View details for PubMedID 15813142

  • Efficacy of low-dose acetazolamide (125 mg BID) for the prophylaxis of acute mountain sickness: A prospective, double-blind, randomized, placebo-controlled trial HIGH ALTITUDE MEDICINE & BIOLOGY Basnyat, B., Gertsch, J. H., Johnson, E. W., Castro-Marin, F., Inoue, Y., Yeh, C. 2003; 4 (1): 45-52

    Abstract

    The objective of this study was to determine the efficacy of low-dose acetazolamide (125 mg twice daily) for the prevention of acute mountain sickness (AMS). The design was a prospective, double-blind, randomized, placebo-controlled trial in the Mt. Everest region of Nepal between Pheriche (4243 m), the study enrollment site, and Lobuje (4937 m), the study endpoint. The participants were 197 healthy male and female trekkers of diverse background, and they were evaluated with the Lake Louise Acute Mountain Sickness Scoring System and pulse oximetry. The main outcome measures were incidence and severity of AMS as judged by the Lake Louise Questionnaire score at Lobuje. Of the 197 participants enrolled, 155 returned their data sheets at Lobuje. In the treatment group there was a statistically significant reduction in incidence of AMS (placebo group, 24.7%, 20 out of 81 subjects; acetazolamide group, 12.2%, 9 out of 74 subjects). Prophylaxis with acetazolamide conferred a 50.6% relative risk reduction, and the number needed to treat in order to prevent one instance of AMS was 8. Of those with AMS, 30% in the placebo group (6 of 20) versus 0% in the acetazolamide group (0 of 9) experienced a more severe degree of AMS as defined by a Lake Louise Questionnaire score of 5 or greater (p = 0.14). Secondary outcome measures associated with statistically significant findings favoring the treatment group included decrease in headache and a greater increase in final oxygen saturation at Lobuje. We concluded that acetazolamide 125 mg twice daily was effective in decreasing the incidence of AMS in this Himalayan trekking population.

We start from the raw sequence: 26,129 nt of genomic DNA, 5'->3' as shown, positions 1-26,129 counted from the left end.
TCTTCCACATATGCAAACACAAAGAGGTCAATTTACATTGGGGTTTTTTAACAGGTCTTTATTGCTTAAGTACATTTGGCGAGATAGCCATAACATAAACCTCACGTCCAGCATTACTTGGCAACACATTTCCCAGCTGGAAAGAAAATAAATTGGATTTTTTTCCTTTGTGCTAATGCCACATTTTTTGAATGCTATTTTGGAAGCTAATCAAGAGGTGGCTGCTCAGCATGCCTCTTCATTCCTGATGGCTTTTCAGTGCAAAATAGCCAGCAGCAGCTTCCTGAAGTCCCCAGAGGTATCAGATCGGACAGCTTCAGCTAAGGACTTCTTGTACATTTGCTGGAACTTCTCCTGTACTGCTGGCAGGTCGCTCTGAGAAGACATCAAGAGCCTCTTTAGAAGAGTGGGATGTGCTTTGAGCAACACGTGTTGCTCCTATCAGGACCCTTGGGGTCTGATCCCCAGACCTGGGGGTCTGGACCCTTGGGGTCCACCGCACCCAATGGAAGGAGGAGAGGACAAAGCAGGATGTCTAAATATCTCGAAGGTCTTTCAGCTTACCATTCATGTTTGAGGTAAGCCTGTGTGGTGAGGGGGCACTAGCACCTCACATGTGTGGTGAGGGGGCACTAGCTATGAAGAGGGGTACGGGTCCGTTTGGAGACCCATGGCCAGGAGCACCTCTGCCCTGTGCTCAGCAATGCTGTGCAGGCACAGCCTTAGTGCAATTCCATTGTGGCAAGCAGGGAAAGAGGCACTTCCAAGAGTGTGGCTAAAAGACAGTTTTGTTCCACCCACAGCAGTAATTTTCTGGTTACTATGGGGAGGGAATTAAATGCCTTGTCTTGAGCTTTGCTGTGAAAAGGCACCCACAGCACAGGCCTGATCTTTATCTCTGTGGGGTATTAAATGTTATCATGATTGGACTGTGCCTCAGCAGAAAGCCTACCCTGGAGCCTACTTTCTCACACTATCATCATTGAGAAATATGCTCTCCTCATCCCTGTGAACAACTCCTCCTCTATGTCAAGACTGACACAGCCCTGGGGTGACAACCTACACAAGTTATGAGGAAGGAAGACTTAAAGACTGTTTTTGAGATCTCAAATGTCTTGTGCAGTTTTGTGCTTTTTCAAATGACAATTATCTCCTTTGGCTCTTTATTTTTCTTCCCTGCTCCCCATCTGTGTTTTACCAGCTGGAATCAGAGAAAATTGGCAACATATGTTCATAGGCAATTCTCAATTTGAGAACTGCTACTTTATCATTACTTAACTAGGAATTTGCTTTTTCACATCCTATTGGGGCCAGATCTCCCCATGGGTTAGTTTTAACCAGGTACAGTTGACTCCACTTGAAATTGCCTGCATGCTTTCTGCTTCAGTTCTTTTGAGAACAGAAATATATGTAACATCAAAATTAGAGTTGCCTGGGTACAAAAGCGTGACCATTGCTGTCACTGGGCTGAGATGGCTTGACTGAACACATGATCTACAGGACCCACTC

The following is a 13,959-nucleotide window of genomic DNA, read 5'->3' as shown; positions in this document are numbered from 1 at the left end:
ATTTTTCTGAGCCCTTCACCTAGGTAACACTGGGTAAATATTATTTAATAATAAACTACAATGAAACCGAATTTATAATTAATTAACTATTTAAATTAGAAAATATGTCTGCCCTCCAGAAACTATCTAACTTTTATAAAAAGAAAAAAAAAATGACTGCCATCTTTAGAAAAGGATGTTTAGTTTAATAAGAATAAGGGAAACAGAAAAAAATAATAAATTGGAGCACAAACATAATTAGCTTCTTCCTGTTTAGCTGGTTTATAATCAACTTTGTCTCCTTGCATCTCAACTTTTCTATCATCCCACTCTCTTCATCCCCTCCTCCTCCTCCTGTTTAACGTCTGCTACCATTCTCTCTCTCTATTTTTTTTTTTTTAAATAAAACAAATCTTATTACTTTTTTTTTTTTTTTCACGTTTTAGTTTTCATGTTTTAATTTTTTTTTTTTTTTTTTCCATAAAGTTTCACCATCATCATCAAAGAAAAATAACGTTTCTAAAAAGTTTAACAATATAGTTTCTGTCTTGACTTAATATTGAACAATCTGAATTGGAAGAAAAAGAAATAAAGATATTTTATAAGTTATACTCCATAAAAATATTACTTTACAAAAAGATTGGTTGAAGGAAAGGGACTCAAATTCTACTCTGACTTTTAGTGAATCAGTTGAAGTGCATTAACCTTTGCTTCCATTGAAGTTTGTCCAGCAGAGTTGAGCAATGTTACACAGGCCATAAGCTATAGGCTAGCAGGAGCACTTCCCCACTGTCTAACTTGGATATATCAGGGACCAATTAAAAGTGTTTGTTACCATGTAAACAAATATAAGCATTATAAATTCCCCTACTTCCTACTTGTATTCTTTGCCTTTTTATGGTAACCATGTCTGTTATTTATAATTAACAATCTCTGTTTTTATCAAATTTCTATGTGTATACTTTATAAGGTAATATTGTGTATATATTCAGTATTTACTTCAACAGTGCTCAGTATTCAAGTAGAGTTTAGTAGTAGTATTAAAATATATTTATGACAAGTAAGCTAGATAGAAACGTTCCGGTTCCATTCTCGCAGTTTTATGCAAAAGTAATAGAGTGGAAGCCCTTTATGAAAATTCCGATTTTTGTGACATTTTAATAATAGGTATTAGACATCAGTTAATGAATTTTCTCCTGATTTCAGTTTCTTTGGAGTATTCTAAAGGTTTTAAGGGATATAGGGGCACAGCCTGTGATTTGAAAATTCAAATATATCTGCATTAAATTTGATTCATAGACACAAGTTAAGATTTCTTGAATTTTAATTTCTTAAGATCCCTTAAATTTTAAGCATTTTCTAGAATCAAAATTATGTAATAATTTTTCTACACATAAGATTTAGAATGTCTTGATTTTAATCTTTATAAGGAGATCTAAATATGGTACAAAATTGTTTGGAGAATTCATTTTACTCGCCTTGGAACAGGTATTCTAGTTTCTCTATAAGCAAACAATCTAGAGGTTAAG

View details for Web of Science ID 000181896400005

    View details for PubMedID 12713711